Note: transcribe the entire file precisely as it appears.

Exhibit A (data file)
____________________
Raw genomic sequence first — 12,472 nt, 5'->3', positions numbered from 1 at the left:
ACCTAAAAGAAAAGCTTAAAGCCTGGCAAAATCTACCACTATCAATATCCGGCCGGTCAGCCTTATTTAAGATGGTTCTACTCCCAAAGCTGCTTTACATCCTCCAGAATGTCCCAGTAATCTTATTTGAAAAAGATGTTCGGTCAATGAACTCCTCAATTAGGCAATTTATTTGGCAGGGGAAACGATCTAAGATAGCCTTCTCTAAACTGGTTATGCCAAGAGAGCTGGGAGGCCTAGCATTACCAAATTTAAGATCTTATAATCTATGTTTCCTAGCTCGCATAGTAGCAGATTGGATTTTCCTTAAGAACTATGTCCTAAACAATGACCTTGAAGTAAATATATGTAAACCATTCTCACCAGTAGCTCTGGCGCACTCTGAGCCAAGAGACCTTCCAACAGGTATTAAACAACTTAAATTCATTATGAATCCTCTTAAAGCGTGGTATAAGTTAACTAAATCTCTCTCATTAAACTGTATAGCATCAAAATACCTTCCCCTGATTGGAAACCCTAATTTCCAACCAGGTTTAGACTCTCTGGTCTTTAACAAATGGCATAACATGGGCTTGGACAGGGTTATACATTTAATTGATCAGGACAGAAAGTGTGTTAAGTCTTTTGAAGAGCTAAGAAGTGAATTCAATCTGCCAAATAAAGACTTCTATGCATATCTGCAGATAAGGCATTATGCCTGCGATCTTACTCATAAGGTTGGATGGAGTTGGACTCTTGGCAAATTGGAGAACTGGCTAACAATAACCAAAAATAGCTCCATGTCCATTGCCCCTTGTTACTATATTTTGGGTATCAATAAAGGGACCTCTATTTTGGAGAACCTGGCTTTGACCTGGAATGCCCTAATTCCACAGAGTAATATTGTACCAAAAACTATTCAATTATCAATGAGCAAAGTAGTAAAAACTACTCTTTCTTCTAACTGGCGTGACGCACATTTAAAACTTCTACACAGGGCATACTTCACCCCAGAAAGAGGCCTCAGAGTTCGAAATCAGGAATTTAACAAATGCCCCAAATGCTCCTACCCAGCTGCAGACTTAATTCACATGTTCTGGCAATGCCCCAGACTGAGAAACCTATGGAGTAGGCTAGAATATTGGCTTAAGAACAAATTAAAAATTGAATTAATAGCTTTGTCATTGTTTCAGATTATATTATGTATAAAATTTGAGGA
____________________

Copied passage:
Raw genomic sequence first — 12,472 nt, 5'->3', positions numbered from 1 at the left:
ACCTAAAAGAAAAGCTTAAAGCCTGGCAAAATCTACCACTATCAATATCCGGCCGGTCAGCCTTATTTAAGATGGTTCTACTCCCAAAGCTGCTTTACATCCTCCAGAATGTCCCAGTAATCTTATTTGAAAAAGATGTTCGGTCAATGAACTCCTCAATTAGGCAATTTATTTGGCAGGGGAAACGATCTAAGATAGCCTTCTCTAAACTGGTTATGCCAAGAGAGCTGGGAGGCCTAGCATTACCAAATTTAAGATCTTATAATCTATGTTTCCTAGCTCGCATAGTAGCAGATTGGATTTTCCTTAAGAACTATGTCCTAAACAATGACCTTGAAGTAAATATATGTAAACCATTCTCACCAGTAGCTCTGGCGCACTCTGAGCCAAGAGACCTTCCAACAGGTATTAAACAACTTAAATTCATTATGAATCCTCTTAAAGCGTGGTATAAGTTAACTAAATCTCTCTCATTAAACTGTATAGCATCAAAATACCTTCCCCTGATTGGAAACCCTAATTTCCAACCAGGTTTAGACTCTCTGGTCTTTAACAAATGGCATAACATGGGCTTGGACAGGGTTATACATTTAATTGATCAGGACAGAAAGTGTGTTAAGTCTTTTGAAGAGCTAAGAAGTGAATTCAATCTGCCAAATAAAGACTTCTATGCATATCTGCAGATAAGGCATTATGCCTGCGATCTTACTCATAAGGTTGGATGGAGTTGGACTCTTGGCAAATTGGAGAACTGGCTAACAATAACCAAAAATAGCTCCATGTCCATTGCCCCTTGTTACTATATTTTGGGTATCAATAAAGGGACCTCTATTTTGGAGAACCTGGCTTTGACCTGGAATGCCCTAATTCCACAGAGTAATATTGTACCAAAAACTATTCAATTATCAATGAGCAAAGTAGTAAAAACTACTCTTTCTTCTAACTGGCGTGACGCACATTTAAAACTTCTACACAGGGCATACTTCACCCCAGAAAGAGGCCTCAGAGTTCGAAATCAGGAATTTAACAAATGCCCCAAATGCTCCTACCCAGCTGCAGACTTAATTCACATGTTCTGGCAATGCCCCAGACTGAGAAACCTATGGAGTAGGCTAGAATATTGGCTTAAGAACAAATTAAAAATTGAATTAATAGCTTTGTCATTGTTTCAGATTATATTATGTATAAAATTTGAGGA